as early as Tuesday or Wednesday. Advisory firm Glass Lewis will
also weigh in later this week.
"If the ISS recommends shareholders vote against the deal in
its current form, it will put a lot of pressure on Deutsche
Telekom to revise the terms," wrote Nick Brown, analyst at
Espirito Santo investment bank in a research note.
The Deutsche Telekom shareholder, who spoke anonymously
because his discussions with the company were private, said the
German group was "pretty convinced" it would get enough votes
but was checking with big MetroPCS shareholders to be sure.
"It all depends on the feedback they will get in the coming
days, whether they will consider a deal with better terms."
Deutsche Telekom has long searched for a solution to help
T-Mobile US compete with bigger rivals Verizon, AT&T and
Sprint. In 2011, antitrust regulators blocked a bid from
AT&T to buy T-Mobile US. That $39 billion deal would have left
Deutsche Telekom holding 8 percent of the larger company.
Deutsche Telekom talked to other operators including Sprint
in a bid to gain critical mass in the United States - which is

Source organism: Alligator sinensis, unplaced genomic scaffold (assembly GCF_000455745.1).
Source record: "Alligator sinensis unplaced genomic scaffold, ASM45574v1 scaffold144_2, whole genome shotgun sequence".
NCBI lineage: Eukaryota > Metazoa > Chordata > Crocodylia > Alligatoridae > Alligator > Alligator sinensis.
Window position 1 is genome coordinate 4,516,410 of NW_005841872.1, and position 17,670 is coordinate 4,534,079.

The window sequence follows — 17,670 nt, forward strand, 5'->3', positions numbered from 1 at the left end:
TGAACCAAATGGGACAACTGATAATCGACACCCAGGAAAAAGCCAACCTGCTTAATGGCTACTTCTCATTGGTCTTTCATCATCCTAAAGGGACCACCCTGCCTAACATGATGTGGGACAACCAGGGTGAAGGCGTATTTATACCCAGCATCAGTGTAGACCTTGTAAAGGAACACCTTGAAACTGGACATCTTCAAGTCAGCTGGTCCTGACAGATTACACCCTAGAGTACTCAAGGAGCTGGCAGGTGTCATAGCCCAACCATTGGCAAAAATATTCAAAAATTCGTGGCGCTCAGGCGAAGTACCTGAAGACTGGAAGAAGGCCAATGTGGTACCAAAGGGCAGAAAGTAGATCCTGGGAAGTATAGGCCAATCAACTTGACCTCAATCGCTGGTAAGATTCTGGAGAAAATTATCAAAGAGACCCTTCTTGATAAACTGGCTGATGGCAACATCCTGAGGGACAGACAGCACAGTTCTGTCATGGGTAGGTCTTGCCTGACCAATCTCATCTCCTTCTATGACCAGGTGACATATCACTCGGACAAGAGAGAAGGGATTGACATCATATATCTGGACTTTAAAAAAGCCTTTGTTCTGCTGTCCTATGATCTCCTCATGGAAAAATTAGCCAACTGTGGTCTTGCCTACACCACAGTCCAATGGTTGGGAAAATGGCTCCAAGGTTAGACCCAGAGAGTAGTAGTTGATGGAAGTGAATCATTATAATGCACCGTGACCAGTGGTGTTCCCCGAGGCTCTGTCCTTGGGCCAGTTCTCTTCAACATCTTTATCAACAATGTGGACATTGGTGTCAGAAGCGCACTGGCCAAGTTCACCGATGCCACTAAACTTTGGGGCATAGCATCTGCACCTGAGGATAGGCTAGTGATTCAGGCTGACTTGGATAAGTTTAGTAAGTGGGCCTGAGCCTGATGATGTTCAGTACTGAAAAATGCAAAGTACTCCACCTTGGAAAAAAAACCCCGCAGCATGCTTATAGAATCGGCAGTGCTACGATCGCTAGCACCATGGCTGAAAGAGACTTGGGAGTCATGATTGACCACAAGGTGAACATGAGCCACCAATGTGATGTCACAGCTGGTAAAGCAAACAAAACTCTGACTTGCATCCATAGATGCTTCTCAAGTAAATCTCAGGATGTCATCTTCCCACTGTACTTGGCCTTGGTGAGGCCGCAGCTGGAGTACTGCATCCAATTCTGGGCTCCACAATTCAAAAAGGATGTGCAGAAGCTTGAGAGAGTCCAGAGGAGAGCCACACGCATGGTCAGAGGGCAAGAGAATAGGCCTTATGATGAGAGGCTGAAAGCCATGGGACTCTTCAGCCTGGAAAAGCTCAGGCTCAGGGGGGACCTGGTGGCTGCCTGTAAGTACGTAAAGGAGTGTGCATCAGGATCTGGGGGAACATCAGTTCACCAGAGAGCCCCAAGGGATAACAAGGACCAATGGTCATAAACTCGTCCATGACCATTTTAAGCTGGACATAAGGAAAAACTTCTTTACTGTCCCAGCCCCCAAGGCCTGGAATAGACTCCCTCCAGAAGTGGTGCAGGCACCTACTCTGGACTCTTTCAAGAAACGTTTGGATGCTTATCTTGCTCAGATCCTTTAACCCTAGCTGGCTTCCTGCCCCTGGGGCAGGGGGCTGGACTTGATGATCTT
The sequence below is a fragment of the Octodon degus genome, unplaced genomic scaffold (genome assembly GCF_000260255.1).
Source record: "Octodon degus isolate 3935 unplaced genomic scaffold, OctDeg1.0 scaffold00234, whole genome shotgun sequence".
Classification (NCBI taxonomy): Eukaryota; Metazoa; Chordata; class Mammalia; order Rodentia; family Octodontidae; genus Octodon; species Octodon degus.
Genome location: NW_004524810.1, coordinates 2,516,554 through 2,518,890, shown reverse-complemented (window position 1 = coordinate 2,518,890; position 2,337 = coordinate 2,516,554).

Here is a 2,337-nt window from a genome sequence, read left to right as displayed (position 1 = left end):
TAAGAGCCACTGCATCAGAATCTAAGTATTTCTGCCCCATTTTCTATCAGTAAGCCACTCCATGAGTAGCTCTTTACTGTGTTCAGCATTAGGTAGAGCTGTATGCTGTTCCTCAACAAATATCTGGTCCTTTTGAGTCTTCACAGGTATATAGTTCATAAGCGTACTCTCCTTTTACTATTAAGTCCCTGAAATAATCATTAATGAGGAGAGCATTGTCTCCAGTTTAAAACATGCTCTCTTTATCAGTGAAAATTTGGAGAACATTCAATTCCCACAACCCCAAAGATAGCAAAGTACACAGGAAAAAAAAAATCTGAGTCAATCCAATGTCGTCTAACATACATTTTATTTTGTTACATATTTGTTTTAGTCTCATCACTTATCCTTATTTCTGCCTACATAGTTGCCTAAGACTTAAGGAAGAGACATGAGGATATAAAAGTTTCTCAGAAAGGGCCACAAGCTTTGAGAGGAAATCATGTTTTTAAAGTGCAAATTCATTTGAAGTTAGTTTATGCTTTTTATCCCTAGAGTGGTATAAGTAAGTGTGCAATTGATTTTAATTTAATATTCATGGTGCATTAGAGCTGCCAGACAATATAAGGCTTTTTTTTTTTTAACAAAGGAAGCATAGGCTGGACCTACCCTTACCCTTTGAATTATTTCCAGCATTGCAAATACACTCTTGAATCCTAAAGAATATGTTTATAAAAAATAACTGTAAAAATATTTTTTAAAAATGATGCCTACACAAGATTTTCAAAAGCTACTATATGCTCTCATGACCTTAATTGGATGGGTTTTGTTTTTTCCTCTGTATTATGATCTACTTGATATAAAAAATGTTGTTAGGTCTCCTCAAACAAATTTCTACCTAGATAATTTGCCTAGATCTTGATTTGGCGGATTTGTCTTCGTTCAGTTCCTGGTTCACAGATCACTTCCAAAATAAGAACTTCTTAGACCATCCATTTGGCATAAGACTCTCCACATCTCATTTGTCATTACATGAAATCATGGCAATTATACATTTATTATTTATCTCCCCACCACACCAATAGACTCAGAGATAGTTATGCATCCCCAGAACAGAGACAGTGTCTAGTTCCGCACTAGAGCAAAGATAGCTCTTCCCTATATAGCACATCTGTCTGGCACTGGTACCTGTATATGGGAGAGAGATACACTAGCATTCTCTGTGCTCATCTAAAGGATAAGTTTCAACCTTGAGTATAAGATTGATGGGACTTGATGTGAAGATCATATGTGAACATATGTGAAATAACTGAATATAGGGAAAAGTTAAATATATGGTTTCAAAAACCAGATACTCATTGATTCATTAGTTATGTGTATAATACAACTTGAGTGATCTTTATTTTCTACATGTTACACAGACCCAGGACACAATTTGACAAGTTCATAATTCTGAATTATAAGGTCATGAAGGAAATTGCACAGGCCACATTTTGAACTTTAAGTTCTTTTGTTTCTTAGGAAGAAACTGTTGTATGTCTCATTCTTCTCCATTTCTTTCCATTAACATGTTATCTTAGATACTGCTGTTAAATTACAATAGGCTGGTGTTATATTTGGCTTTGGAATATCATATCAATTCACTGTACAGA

nearly 70 percent controlled by the top two players - and
settled on MetroPCS.
Under the October deal, MetroPCS shareholders will get $4.06
per share in cash plus stock equivalent to 26 percent of the
combined company. Deutsche Telekom will own the rest.
The new company will have almost $19 billion in net debt,
including a $15 billion loan from Deutsche Telekom, which rebel
MetroPCS shareholders say is unfairly priced.
MetroPCS says the loan's interest rate will be about 7
percent but activist Schoenfeld, which owns 2.5 percent of the
company, puts it at 7.72 percent, and says the loan is
effectively a transfer of value to Deutsche Telekom.
MetroPCS' largest shareholder Paulson & Co, which owns 36.3
million shares or 9.9 percent, has come out against the deal.
On Monday, MetroPCS wrote to shareholders urging them to
vote in favour, arguing the deal would boost growth and
insisting the debt was well-priced for MetroPCS.
A Deutsche Telekom spokesman declined to comment on whether